The Courier-Mail


- Sports · New South Wales · Bradford Bulls · Phil Gould

NO­BODY fought harder against more re­lent­less op­po­si­tion than Paul McGre­gor. For years, McGre­gor has fought to save his job against late fad­ing sea­son fin­ishes, sig­nif­i­cant injuries, in­con­ve­nient sus­pen­sions, hos­tile me­dia, the Fail Mary fans on the hill, and now, and per­haps fi­nally, rum­blings from within.

That might be the deathknell for McGre­gor.

The Dragons’ board meets next Tues­day and it is ex­pected McGre­gor will be sacked. Dean Young is ex­pected to be named in­terim coach.

At some point, the Dragons are also ex­pected to ask the NRL about the ap­petite for Shane Flana­gan to be reg­is­tered as a head coach again

Flana­gan still has one more year to run be­fore the NRL will con­sider al­low­ing him to re­sume as a head coach.

McGre­gor, now in his seventh sea­son, with two fi­nals ap­pear­ances, has fought for his job for years.

Few have bat­tled so long. Even fewer have sur­vived it.

The terms of bat­tle were so muddy it both helped McGre­gor and crip­pled him.

Years ago, Ian Mill­ward was ap­pointed as the di­rec­tor of path­ways and list man­age­ment, ef­fec­tively tak­ing fi­nal say from McGre­gor over what the roster looks like.

This is not as dra­co­nian as it seems. The over­rid­ing premise of Mill­ward’s job is to man­age the long-term fu­ture of the club, from ju­nior reps through to the big con­tracts at NRL level.

A coach’s pri­or­ity, by na­ture of their con­tract, is to seek short-term suc­cess.

They are of­ten at odds but it can work.

It helped McGre­gor be­cause no­body could be truly sure what per­cent­age of the fail­ings could be at­trib­uted to McGre­gor’s coach­ing and what per­cent­age to the list he was handed to coach.

This year the Dragons board met and re­moved sole se­lec­tion rights from McGre­gor and put a se­lec­tion com­mit­tee in around him, ef­fec­tively tak­ing con­trol from his own re­sults.

But did it save him? Or stop him from do­ing his job the way he wanted to do it?

Some, look­ing at the form of Matt Dufty and Zac Lo­max, who were not con­sid­ered favoured by McGre­gor, al­ready know their answer.

For oth­ers, it was an­other es­cape route for McGre­gor.

Sack­ing McGre­gor will not be the fix the Dragons hope for, though. Not un­less other changes are made as well.

McGre­gor’s im­mi­nent sack­ing once again raises more questions than the an­swers it is in­tended to pro­vide.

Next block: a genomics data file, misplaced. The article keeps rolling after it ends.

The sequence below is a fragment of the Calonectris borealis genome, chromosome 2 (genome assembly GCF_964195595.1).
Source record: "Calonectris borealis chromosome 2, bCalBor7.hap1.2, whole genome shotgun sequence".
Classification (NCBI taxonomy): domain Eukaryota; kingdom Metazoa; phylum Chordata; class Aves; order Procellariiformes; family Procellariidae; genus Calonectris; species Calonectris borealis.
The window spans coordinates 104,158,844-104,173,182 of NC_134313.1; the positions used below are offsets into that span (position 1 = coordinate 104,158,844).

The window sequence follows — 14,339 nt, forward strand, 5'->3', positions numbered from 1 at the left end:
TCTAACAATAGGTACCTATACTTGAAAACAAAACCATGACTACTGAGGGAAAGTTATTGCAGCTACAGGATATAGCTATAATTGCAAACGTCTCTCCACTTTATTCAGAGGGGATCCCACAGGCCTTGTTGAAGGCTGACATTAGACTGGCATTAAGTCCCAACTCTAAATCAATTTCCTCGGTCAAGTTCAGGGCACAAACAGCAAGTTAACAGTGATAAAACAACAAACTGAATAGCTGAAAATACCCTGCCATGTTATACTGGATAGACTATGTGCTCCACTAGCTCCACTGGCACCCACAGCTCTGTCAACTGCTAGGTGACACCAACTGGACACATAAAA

Seven sea­sons into his stint, the Dragons have no per­son­al­ity that de­fines them.

What does Dragons foot­ball look like?

The prob­lem for Dragons fans is who, at St Ge­orge Illawarra, can answer that?

Board­rooms are of­ten at odds with their own think­ing. Too of­ten they don’t know what their coach looks like, be­cause they don’t know what their own iden­tity is.

Part of the prob­lem nowa­days is boards are un­der as much pres­sure to sur­vive as the coach.

Fans are im­pa­tient for suc­cess. They have no time for de­vel­op­ment and can last about six months into a fiveyear plan.

The mod­ern board re­alises that if they don’t re­spond to the fans, though, then the mem­bers will set about re­mov­ing them.

So they are re­ac­tive to fan pres­sure, and of­ten with­out the un­der­stand­ing to do their job prop­erly. How do you know what you want if you don’t know who you are?

The Warriors are a solid ex­am­ple. A month ago, Nathan Brown knocked back in­ter­est from the Warriors for sev­eral rea­sons.

Then Brown was sit­ting at home watch­ing Todd Payten re­veal on NRL360 he had knocked back the job and Brown, at the urg­ing of his wife, called the owner Mark Robin­son to of­fer sup­port.

Brown was work­ing on the sim­ple premise that there were not enough kind words in the NRL and, af­ter the wife’s nudge, called Robin­son to sym­pa­thise. They spoke for long enough for Robin­son to feel in­spired.

He of­fered Brown the job. Within days the club was also con­firm­ing Phil Gould had taken a role to set up an academy and fine tune its ju­nior path­ways.

Brown and Gould have had a fleet­ing work­ing re­la­tion­ship, hav­ing been in­volved in coach­ing NSW.

It is far dif­fer­ent from a club set-up, though, and the lines of de­mar­ca­tion might be­come one of the great sub­sto­ries of fu­ture sea­sons.

What will the Warriors look like un­der Brown and Gould? Maybe McGre­gor can tell him.

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